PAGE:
Another question from that book,the $T$-conductor of $\alpha$ into $W$ is defined as $S_T(\alpha,W)=\{\text{polynomial} g\in\mathbb{F}[x]: g(T)\alpha\in W\}$ where $W$ is an invariant subspace for $T$ and $\alpha\in V$. While I do understand why the minimum polynomial of $T$ will always lie in that set (since it maps to $0$), I don't see why a polynomial $f\in S_T(\alpha,W)\iff$ the minimal polynomial divides $f$?
@adeshmishra that's more abstract logic even for me ^^ But you can see what it's talking about, for instance for 3, if the set of propositions contains a proposition $\varphi$ then it must also contain its negation
@adeshmishra btw are u done with the logic parts of the book that I sent you?

@StupidQuestionsInc yes

@adeshmishra ok, will you then move to basic naive set theory?

@StupidQuestionsInc Yeah, we can prove the distribution of “or” by the truth tables, ha?

2:47 PM
@StupidQuestionsInc I saw your profile many times but then also I couldn’t understand the reason behind your user name
😁

@StupidQuestionsInc How can I fight with your description? :-)

> Don’t just read it; fight it! Ask your own questions, look for your own examples, discover your own proofs. Is the hypothesis necessary? Is the converse true? What happens in the classical special case? What about the degenerate cases? Where does the proof use the hypothesis? (Paul Halmos)

Yes, but how is it related to username in any way?
@StupidQuestionsInc

2:57 PM
@StupidQuestionsInc hahahaha
But why Inc, you opened a whole factory of questions?

@adeshmishra you can say it that way :P

@StupidQuestionsInc Why your profile picture shows only front part of your face and rest of it is a cartoon image?

3:44 PM
Can you map $\Bbb R^{1,1}$ to $T^2$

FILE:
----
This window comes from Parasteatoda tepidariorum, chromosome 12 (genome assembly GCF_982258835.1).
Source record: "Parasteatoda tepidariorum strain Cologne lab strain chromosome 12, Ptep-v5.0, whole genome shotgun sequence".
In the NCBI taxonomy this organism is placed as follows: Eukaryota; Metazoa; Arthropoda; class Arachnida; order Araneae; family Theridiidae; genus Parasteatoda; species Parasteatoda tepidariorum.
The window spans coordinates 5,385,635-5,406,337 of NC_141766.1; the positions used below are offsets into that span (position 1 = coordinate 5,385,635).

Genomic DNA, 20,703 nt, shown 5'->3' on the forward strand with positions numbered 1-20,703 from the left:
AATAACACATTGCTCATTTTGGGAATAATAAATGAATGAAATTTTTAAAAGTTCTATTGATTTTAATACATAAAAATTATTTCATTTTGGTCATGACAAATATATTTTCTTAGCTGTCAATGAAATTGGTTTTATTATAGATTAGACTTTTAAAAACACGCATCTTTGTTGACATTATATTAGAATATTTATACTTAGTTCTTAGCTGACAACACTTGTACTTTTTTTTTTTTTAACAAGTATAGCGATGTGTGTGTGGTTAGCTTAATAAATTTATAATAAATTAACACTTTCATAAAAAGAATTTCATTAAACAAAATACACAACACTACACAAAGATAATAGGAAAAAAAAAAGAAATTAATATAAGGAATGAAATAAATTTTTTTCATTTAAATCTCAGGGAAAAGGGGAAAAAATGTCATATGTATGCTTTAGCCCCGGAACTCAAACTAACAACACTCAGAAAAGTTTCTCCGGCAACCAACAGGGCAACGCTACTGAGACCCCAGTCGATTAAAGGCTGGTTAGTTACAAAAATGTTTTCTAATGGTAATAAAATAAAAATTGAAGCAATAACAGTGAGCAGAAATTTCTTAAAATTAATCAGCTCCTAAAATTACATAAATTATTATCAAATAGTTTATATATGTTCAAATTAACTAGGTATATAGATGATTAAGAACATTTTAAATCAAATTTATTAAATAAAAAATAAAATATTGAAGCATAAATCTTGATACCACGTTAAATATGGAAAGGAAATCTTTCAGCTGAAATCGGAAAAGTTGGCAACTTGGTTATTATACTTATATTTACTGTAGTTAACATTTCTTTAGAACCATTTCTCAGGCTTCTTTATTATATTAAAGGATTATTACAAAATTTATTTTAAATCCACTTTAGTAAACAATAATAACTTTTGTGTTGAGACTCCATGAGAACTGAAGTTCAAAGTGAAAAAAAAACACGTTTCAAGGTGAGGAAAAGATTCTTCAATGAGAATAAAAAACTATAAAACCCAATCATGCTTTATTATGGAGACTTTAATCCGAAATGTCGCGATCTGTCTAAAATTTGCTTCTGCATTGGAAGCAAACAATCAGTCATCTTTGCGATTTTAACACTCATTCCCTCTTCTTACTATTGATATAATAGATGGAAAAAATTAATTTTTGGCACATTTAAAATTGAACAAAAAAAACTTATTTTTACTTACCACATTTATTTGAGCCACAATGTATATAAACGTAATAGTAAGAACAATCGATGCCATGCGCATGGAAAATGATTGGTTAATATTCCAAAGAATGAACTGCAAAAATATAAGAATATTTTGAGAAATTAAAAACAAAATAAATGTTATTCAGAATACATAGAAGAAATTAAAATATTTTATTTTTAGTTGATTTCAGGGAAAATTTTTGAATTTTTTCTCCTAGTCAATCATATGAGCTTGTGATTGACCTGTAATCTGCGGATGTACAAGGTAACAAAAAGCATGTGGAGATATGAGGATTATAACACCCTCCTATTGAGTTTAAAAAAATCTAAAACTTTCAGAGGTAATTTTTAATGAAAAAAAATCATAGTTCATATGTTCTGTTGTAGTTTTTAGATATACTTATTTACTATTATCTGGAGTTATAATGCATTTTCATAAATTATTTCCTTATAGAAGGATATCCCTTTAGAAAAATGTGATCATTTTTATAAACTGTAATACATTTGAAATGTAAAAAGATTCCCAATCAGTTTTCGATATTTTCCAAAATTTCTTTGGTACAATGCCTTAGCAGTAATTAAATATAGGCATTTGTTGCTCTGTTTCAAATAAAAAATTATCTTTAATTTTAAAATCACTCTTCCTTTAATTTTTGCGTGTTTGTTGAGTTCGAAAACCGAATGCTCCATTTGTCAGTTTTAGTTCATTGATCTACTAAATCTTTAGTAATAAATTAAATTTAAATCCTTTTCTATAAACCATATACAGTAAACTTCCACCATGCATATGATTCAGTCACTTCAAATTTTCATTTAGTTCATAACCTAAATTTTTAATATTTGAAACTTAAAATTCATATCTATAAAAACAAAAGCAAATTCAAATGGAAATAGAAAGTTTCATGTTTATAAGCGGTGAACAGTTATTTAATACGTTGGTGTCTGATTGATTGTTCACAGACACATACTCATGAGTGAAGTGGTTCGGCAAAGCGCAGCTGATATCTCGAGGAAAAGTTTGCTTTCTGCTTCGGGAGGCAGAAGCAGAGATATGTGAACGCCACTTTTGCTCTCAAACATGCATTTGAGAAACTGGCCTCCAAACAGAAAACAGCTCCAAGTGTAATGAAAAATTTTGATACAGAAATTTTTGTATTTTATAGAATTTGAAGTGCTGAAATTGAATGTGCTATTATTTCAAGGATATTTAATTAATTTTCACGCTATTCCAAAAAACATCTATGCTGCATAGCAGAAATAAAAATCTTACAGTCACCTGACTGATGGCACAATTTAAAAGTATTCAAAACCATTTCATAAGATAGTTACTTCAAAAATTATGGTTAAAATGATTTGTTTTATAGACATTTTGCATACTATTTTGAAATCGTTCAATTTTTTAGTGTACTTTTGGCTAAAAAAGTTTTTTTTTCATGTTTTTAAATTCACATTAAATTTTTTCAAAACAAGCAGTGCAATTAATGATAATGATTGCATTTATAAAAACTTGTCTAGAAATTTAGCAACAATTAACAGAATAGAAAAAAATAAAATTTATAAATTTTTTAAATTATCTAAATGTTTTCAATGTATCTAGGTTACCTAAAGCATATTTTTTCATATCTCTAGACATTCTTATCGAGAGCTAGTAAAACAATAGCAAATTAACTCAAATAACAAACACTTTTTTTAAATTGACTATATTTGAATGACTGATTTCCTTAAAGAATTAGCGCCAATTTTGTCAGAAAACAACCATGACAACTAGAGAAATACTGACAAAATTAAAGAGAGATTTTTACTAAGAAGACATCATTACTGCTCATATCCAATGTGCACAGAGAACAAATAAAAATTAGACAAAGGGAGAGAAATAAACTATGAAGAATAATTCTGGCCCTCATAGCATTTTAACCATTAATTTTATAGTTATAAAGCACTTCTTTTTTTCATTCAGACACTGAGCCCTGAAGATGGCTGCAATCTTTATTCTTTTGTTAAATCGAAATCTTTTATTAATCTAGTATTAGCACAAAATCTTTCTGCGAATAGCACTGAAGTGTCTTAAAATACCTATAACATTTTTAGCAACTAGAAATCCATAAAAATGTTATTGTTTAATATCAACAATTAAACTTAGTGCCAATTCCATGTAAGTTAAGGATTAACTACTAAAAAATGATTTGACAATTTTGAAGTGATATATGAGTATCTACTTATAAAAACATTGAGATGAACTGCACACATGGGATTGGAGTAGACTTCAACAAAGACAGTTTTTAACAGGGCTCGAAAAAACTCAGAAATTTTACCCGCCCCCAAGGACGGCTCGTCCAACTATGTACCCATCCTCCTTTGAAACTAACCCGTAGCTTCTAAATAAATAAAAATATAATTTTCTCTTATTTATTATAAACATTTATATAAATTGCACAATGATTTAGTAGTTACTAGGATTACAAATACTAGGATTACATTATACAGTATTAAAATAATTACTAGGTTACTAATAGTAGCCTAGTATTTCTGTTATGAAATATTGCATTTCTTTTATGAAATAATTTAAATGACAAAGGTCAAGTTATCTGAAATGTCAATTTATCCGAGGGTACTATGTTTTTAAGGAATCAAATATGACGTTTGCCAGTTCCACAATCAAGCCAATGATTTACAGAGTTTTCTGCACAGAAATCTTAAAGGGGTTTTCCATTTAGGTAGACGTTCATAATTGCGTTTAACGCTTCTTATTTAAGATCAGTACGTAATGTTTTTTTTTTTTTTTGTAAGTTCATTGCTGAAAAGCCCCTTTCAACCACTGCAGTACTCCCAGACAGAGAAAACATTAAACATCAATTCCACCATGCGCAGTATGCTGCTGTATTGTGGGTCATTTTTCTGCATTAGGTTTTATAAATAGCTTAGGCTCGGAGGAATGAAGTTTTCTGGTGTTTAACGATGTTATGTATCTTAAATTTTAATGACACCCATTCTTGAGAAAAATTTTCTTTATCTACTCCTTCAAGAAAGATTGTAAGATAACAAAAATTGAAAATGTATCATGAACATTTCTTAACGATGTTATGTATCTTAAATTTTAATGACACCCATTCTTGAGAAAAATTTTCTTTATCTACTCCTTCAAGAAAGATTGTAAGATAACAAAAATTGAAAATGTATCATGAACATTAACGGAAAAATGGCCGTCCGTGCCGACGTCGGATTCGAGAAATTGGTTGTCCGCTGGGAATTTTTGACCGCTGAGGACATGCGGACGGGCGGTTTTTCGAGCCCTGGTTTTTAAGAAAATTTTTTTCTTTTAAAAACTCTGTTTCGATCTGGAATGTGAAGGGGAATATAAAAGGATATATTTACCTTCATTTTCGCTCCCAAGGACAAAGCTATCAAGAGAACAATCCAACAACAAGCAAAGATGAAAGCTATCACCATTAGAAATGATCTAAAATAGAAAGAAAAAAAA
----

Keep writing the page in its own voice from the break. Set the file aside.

3:55 PM
What is $\mathbb R^{1,1}$ again? I always think it looks like the supermanifold notation. @geocalc33

@anakhro oh, it's a two dimensional pseudo riemannian manifold
In differential geometry, a pseudo-Riemannian manifold,[1][2] also called a semi-Riemannian manifold, is a differentiable manifold with a metric tensor that is everywhere nondegenerate. This is a generalization of a Riemannian manifold in which the requirement of positive-definiteness is relaxed.

Every tangent space of a pseudo-Riemannian manifold is a pseudo-Euclidean vector space.
I don't know if this question really makes a ton of sense
because a pseudo-riemannian manifold is inherently different from a riemannian manifold, specifically the requirement of positive definitenss is relaxed for the pseud-riemannian case.
Maybe, $T^2$ has to be a pseudo-riemannian manifold but I don't know if a torus can be a pseudo-riemannian manifold

4:12 PM
Any (smooth) manifold can be given a Riemmanian metric
Just pull back the Euclidean one through charts and use a partition of unity argument to glue them together into a global metric

oh nice :)
okay I'm going to assume that we're dealing with two Riemannian manifolds now. These manifolds are $\Bbb R^2$ and $T^2.$ Quotienting $\Bbb R^2$ into a torus will require some stretching, so the metrics will be different
say you decide to mark $\Bbb R^2$ with rectangular hyperbolas before stretching it into a torus via the equivalence relation.

4:43 PM
@geocalc33 so when you ask "can you map $\mathbb R^{1,1}\to T^2$" what do you mean?

@anakhro I mean is there any way to associate $\Bbb R^2$ to $T^2$. I don't know if I'm ready to think about semi-riemannian manifolds btw that's why I'm switching to regular riemannian manifolds
Is there any way to associate $\Bbb R^2$ to $T^2$ AND somehow counteract the "stretchhing" so that the metrics are equivalent?

The "equivalence" in Riemannian manifolds is called "isometry", and this requires a diffeomorphism first and foremost.
You won't get that in this case since there is no diffeomorphism from $\mathbb R^2\to T^2$.
What you can do is take a smooth map $\mathbb R^2\to T^2$ and find the metric on $\mathbb R^2$ induced by a metric on $T^2$.